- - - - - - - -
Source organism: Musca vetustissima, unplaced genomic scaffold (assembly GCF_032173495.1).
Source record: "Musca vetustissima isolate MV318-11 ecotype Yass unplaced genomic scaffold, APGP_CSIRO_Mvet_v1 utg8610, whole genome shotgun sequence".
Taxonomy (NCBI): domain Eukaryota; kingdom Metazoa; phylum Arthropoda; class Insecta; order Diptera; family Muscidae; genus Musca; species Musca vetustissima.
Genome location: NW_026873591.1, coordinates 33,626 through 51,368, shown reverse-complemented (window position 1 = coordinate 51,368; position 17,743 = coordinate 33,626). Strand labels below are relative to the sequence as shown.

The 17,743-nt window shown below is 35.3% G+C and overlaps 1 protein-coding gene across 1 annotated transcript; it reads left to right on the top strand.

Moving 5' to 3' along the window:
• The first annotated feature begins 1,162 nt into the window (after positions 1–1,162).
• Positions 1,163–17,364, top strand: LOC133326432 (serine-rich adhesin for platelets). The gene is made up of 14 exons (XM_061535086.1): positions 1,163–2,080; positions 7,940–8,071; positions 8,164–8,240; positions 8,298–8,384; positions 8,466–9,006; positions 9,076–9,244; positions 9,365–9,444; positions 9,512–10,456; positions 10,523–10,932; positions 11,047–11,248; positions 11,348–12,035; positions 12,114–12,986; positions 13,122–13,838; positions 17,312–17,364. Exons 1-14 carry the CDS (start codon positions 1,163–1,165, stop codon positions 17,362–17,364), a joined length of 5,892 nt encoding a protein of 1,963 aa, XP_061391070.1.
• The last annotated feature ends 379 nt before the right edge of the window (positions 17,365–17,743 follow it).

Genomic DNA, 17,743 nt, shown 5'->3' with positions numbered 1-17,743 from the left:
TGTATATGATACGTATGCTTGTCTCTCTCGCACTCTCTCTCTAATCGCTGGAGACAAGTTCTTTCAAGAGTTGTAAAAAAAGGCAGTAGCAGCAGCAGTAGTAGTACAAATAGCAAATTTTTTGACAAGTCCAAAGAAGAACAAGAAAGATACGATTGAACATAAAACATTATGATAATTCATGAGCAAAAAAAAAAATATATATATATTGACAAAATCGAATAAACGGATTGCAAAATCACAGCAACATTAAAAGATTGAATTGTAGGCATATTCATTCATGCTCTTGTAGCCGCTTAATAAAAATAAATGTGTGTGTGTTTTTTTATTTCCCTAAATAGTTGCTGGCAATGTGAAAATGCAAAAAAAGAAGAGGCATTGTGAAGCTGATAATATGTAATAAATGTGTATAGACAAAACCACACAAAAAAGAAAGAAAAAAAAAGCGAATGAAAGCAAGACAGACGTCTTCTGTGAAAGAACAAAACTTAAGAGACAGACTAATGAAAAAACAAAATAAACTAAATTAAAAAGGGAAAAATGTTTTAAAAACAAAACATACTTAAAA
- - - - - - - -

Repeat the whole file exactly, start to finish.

Source organism: Musca vetustissima, unplaced genomic scaffold (assembly GCF_032173495.1).
Source record: "Musca vetustissima isolate MV318-11 ecotype Yass unplaced genomic scaffold, APGP_CSIRO_Mvet_v1 utg8610, whole genome shotgun sequence".
Taxonomy (NCBI): domain Eukaryota; kingdom Metazoa; phylum Arthropoda; class Insecta; order Diptera; family Muscidae; genus Musca; species Musca vetustissima.
Genome location: NW_026873591.1, coordinates 33,626 through 51,368, shown reverse-complemented (window position 1 = coordinate 51,368; position 17,743 = coordinate 33,626). Strand labels below are relative to the sequence as shown.

The 17,743-nt window shown below is 35.3% G+C and overlaps 1 protein-coding gene across 1 annotated transcript; it reads left to right on the top strand.

Moving 5' to 3' along the window:
• The first annotated feature begins 1,162 nt into the window (after positions 1–1,162).
• Positions 1,163–17,364, top strand: LOC133326432 (serine-rich adhesin for platelets). The gene is made up of 14 exons (XM_061535086.1): positions 1,163–2,080; positions 7,940–8,071; positions 8,164–8,240; positions 8,298–8,384; positions 8,466–9,006; positions 9,076–9,244; positions 9,365–9,444; positions 9,512–10,456; positions 10,523–10,932; positions 11,047–11,248; positions 11,348–12,035; positions 12,114–12,986; positions 13,122–13,838; positions 17,312–17,364. Exons 1-14 carry the CDS (start codon positions 1,163–1,165, stop codon positions 17,362–17,364), a joined length of 5,892 nt encoding a protein of 1,963 aa, XP_061391070.1.
• The last annotated feature ends 379 nt before the right edge of the window (positions 17,365–17,743 follow it).

Genomic DNA, 17,743 nt, shown 5'->3' with positions numbered 1-17,743 from the left:
TGTATATGATACGTATGCTTGTCTCTCTCGCACTCTCTCTCTAATCGCTGGAGACAAGTTCTTTCAAGAGTTGTAAAAAAAGGCAGTAGCAGCAGCAGTAGTAGTACAAATAGCAAATTTTTTGACAAGTCCAAAGAAGAACAAGAAAGATACGATTGAACATAAAACATTATGATAATTCATGAGCAAAAAAAAAAATATATATATATTGACAAAATCGAATAAACGGATTGCAAAATCACAGCAACATTAAAAGATTGAATTGTAGGCATATTCATTCATGCTCTTGTAGCCGCTTAATAAAAATAAATGTGTGTGTGTTTTTTTATTTCCCTAAATAGTTGCTGGCAATGTGAAAATGCAAAAAAAGAAGAGGCATTGTGAAGCTGATAATATGTAATAAATGTGTATAGACAAAACCACACAAAAAAGAAAGAAAAAAAAAGCGAATGAAAGCAAGACAGACGTCTTCTGTGAAAGAACAAAACTTAAGAGACAGACTAATGAAAAAACAAAATAAACTAAATTAAAAAGGGAAAAATGTTTTAAAAACAAAACATACTTAAAA